storm.
• Address issues with weeds. A preva-
lent problem with weeds around the
property is another situation that some
buyers might feel is indicative of ne-
glect. Weeds are a pretty simple prob-
lem to remedy, so buyers might be cor-
rect to assume weeds around the proper-
ty are there because the homeowner was
not concerned with maintenance. Lay
mulch around flower beds and gardens
to reduce weed growth, and pull any
weeds from sidewalks and the driveway.
Once weeds are pulled, spray areas that
were infested with a weed-treatment
product to ensure weeds don’t grow
back.
A well-maintained landscape is a
great way for men and women hoping to
sell their homes to make a strong first
impression.
Improve landscape
Continued from page 9
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The Glencoe Advertiser • The Sibley Shopper • The Galaxy
The McLeod County Chronicle • Silver Lake Leader • Arlington Enterprise
at any one of our three locations:
GLENCOE
716 E. 10th St.
320-864-5518
advertising@
glencoenews.com
ARLINGTON
402 W. Alden St.
507-964-5547
info@
arlingtonmnnews.com
SILVER LAKE
104B Lake Ave.
320-327-2216
slleader@
embarqmail.com
home & garden Sunday, April 22, 2012, page 14 Supplement to the Glencoe Advertiser
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Dressing up rooms is easily
achieved by hanging artwork on the
walls. However, hanging them at the
right height, ensuring they are straight
and avoiding errant holes in the walls
can prove more challenging than
many would like to admit.
Some people hang pictures at the
wrong height. Others miss the stud in
the wall and have to keep trying over
and over to get the picture to stay ver-
tical. There are some tips to follow
that cut down on needless work and
make the process a bit easier.
Using templates is one of the easi-
est ways to hang pictures. Simply
trace the outside of the frame onto a
piece of paper or cardboard for each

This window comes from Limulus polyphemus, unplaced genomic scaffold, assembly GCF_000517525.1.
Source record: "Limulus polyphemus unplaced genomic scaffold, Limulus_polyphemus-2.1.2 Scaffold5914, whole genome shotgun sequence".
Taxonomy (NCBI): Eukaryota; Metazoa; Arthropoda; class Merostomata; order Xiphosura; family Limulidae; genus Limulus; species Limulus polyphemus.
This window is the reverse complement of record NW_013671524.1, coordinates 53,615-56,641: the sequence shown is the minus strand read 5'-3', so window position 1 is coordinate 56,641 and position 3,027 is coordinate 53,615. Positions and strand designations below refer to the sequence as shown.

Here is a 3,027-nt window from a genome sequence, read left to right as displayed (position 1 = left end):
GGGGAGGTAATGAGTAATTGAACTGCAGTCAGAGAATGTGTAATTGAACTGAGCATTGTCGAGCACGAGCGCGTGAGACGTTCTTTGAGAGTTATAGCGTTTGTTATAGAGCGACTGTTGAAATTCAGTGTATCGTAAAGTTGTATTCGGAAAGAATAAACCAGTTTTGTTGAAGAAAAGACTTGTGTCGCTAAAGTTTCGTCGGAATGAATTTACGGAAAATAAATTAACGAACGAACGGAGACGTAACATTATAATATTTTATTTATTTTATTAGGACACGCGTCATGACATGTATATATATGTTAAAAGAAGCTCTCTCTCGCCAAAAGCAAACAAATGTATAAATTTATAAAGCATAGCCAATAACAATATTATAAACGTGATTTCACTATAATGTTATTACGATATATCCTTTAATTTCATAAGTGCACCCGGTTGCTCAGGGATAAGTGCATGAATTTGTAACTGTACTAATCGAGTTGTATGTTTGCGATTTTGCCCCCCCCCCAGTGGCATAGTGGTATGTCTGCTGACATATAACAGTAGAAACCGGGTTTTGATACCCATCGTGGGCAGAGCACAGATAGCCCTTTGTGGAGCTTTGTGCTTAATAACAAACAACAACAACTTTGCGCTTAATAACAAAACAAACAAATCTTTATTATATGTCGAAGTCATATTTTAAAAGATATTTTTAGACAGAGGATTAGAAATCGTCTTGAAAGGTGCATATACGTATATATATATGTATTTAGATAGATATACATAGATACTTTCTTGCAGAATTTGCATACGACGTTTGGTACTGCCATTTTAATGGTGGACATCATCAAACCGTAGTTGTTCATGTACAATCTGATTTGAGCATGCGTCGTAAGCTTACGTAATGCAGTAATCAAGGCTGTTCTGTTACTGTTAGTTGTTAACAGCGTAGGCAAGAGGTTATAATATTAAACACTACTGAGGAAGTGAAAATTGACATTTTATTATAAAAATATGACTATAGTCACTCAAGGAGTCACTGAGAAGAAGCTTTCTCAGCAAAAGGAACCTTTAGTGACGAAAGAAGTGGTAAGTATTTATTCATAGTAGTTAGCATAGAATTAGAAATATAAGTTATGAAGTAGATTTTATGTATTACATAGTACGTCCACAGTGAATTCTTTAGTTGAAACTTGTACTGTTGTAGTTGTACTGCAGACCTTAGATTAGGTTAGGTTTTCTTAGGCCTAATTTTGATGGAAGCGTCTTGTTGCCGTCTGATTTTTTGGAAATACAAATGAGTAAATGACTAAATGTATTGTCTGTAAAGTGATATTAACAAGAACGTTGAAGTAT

picture that will be hung. Then use a
tape that is not very tacky to tem-
porarily hang the templates on the
wall. Play with placement so that an
idea of layout and the finished prod-
uct can be realized. This is particular-
ly helpful if multiple framed photos or
artwork will be displayed.
This method enables homeowners
to step back and view the entire pic-
ture, instead of having one hand on
the picture frame while eyeballing
placement. Plus, it eliminates the need
to punch holes into the wall only to
find the frame is not placed where one
desires.
After the placement is finalized,
hang the actual frames, one by one,
removing the templates in the process.
Another key tip to remember is that
it is not essential that a wall beam is
tapped into when hanging a picture on
the wall. While homeowners should
certainly attempt to locate a beam
when hanging heavy items, some-
times the stud does not fall where it
will be aesthetically pleasing to hang
the frame. In such instances, expand-
able wall anchors can provide more
stability. There are different anchors
available depending on need. Some
are plastic and can be pushed into a
hole in the drywall. Once a screw is
used in the anchor, the anchor will fan
out and grab onto the backside of the
drywall. Metal anchors may be
spring-loaded and provide even more
strength.
Here are some other pointers to
keep in mind.
• Try grouping four pictures togeth-
er in a square or rectangle to create
the illusion of one larger picture.
• Always hang pictures at eye-level.
• When hanging a picture or art-
work over the sofa, only leave a few
inches so the picture is the focal point.
• Keep scale in mind. Do not place
one small picture on a large wall.
Conversely, do not put a large picture
on a small wall.
• Consider the use of similarly hued
picture frames or ones all of the same
style to lend a cohesive look to the
photo arrangements.
• When hanging art over a piece of